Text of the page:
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The repository pattern and Eloquent are not competitors, you can use Eloquent inside a repository, it's particularly useful when you need more functionality that makes the Eloquent Query weird, it can also make your code more legible with stuff like getAdmins or getActiveUsers instead of the direct query – also, having the query in one place instead of multiple will allow you to reduce errors

If you don't need to re-use the queries then a Repository is overkill anyway – Even though, it can still provide value depending on the complexity of the queries.

I've seen it used in Laravel apps before, in conjunction with the Service Pattern, this was a massive codebase though.

YAGNI and KISS always in mind!

 

Rails works the same way, where ActiveRecord already acts as the standard object mapping on top of the database. But I saw a talk where someone described eschewing ActiveRecord for the repository pattern and it was working just fine for them.

I don't remember all the details, but my thoughts are that this is probably totally possible, but if Laravel is anything like Rails, swimming against the current is just a little awkward. You won't be facing the same problems as most of the rest of the community.

The repository pattern seems like a wonderful approach, but I wouldn't break from the framework's norm without a lot of conviction for doing so.

Would love to see some answers from folks with more insight into these things.

 

@ben Yep. I was thinking the same to avoid it. I tried to implement the repository class and it looked like this:

class UserRepository implements RepositoryContract
{
    public function save(User $user)
    {
        $user->save();

        return $user;
    }

    public function getBy($value, $by = 'id', $fields = '*')
    {
        if (is_null($value)) {
            return;
        }
        return User::select($fields)->where($by, $value)->first();
    }

    public function remove(User $user)
    {
        // remove it here
    }
}

Apart from the flexibility that getBy method gives, there does not seem to be any reason to follow this approach. This link also seems to be very helpful regarding this.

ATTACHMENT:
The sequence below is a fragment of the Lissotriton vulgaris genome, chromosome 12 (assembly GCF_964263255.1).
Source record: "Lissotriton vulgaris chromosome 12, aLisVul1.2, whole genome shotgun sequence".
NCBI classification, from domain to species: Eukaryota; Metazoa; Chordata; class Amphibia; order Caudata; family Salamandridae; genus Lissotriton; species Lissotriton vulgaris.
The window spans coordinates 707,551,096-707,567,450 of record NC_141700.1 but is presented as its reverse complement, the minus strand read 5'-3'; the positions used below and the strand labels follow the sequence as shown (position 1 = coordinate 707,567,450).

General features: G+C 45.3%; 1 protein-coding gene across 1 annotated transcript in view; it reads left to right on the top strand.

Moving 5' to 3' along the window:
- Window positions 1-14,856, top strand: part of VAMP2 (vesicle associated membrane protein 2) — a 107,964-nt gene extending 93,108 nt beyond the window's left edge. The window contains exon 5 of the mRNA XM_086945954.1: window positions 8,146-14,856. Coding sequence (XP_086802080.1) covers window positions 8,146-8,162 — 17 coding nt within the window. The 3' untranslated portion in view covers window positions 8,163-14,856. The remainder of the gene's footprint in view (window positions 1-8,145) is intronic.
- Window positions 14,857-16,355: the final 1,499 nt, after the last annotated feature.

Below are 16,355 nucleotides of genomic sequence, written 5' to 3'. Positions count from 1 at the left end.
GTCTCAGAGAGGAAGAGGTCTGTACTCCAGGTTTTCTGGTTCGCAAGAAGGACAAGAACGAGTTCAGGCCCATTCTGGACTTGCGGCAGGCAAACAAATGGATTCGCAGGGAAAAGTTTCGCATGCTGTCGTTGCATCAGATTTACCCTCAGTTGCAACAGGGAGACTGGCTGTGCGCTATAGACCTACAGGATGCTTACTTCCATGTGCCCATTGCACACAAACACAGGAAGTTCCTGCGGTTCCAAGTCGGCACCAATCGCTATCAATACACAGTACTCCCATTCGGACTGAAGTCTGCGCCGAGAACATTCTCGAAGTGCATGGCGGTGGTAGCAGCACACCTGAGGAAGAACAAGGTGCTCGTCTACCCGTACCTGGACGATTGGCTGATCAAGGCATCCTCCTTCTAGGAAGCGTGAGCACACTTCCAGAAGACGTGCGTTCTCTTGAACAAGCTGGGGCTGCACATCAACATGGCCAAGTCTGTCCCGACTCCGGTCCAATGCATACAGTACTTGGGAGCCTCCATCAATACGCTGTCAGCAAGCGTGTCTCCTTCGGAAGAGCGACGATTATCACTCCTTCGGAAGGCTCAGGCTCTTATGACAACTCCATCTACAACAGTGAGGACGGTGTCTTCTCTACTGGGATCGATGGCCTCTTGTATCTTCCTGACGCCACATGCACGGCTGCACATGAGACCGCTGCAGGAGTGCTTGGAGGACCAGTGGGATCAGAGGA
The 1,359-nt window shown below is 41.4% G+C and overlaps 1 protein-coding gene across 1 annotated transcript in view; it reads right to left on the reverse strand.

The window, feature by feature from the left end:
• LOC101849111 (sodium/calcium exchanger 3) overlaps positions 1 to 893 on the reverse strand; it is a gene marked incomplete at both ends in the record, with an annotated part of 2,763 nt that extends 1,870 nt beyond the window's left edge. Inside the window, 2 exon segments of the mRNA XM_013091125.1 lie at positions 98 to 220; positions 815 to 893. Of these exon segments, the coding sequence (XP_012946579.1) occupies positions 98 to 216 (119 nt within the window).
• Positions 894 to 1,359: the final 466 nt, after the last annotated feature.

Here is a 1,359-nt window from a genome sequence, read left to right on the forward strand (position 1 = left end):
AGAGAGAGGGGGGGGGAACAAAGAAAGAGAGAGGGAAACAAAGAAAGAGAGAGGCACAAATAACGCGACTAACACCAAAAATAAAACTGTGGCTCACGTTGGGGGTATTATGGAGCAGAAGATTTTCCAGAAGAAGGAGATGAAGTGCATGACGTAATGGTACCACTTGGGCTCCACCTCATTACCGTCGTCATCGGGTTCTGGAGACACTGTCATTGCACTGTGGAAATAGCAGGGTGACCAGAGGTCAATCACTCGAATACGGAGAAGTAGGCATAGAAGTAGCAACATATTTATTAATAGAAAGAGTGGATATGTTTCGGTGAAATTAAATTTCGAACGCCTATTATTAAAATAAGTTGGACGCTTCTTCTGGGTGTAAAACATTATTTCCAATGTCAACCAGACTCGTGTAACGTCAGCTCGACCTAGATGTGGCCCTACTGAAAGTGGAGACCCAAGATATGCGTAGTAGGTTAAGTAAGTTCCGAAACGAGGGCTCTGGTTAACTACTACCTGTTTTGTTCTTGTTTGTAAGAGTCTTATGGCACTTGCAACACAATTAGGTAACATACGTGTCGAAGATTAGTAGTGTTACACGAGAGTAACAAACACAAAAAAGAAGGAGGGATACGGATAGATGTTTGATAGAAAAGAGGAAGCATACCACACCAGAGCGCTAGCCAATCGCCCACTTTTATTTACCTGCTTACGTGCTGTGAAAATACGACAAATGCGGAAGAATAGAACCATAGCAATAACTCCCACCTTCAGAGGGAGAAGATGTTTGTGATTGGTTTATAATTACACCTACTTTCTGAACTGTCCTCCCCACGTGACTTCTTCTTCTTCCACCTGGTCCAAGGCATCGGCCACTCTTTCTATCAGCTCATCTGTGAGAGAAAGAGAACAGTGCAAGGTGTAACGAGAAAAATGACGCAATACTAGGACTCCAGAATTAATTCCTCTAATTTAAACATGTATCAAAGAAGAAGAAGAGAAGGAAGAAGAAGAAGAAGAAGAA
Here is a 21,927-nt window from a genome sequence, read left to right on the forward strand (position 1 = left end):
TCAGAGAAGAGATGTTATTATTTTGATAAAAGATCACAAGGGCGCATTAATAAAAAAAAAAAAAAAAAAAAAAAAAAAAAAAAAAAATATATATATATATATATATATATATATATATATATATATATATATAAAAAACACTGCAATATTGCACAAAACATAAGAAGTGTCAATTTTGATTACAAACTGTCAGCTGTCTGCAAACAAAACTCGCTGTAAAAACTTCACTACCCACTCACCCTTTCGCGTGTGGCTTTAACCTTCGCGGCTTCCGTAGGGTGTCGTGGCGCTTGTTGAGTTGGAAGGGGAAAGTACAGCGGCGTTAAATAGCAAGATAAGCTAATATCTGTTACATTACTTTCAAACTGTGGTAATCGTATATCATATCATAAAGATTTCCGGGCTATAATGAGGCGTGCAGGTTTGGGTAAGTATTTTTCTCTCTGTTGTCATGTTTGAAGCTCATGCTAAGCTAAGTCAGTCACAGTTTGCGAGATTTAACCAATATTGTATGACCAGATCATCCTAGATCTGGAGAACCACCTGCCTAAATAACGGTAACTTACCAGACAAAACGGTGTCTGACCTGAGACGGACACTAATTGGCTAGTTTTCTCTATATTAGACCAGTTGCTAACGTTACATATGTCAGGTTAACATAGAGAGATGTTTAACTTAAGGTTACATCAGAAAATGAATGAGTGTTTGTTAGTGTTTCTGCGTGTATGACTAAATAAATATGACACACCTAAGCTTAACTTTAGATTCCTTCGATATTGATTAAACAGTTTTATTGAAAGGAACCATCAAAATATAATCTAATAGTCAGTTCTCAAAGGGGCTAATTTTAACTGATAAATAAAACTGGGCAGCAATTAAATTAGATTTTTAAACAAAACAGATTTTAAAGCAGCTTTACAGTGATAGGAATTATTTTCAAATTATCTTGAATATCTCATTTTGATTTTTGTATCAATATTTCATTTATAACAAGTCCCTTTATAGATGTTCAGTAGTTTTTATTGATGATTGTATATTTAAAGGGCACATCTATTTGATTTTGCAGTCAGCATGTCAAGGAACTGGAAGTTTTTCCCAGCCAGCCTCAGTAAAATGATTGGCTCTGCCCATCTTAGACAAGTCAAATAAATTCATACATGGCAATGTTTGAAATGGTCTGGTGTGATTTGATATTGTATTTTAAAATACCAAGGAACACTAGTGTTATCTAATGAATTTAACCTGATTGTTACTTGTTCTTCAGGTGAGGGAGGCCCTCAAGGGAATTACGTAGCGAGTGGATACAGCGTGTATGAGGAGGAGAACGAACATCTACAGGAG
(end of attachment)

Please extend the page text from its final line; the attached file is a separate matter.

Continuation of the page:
In my understanding, this is not how Repository Pattern works. If you create a Repository class in Laravel then you should never return Eloquent models from that class because it makes your whole application depended on Eloquent. You may ask how?

By returning Eloquent models, we end up using many Eloquent related functions in our controllers or views. For example, if you want paginated data then you end up using LengthAwarePaginator's functions to get information like total pages, total data, current page and others. There are other scenarios which you may be well aware of if you are into Laravel.

What if in future for some reason, you want to ditch Eloquent and use other ORMs? You expect your application to run smoothly after the switch but it won't because your controllers and views are dependent on the functions that were provided via Eloquent. Your application is tightly coupled with Eloquent. Instead of returning Eloquent, you should return domain object. Please read "Patterns of Enterprise Application Architecture" by Martin Fowler for more information on this.

Saying all this, in my experience, I don't see any benefits of using Repository class in Laravel. I have not seen anyone ditching Eloquent in favour of other ORMs. If you have valid reason to switch then repository pattern may help but you have to design it well at first.

If you are sticking with Eloquent then why add an extra layer? If you really want a place where you can create nice APIs for long queries that requires multiples query builder functions then you can define it in model itself by astracting the methods in a trait and using it model and use it in some Service class accordingly.

 

We have built a PHP package for Laravel and use it for our projects.
Please check it out!
github.com/awes-io/repository

Repository

Classic DEV Post from May 28 '19

Those silly mistakes we all make

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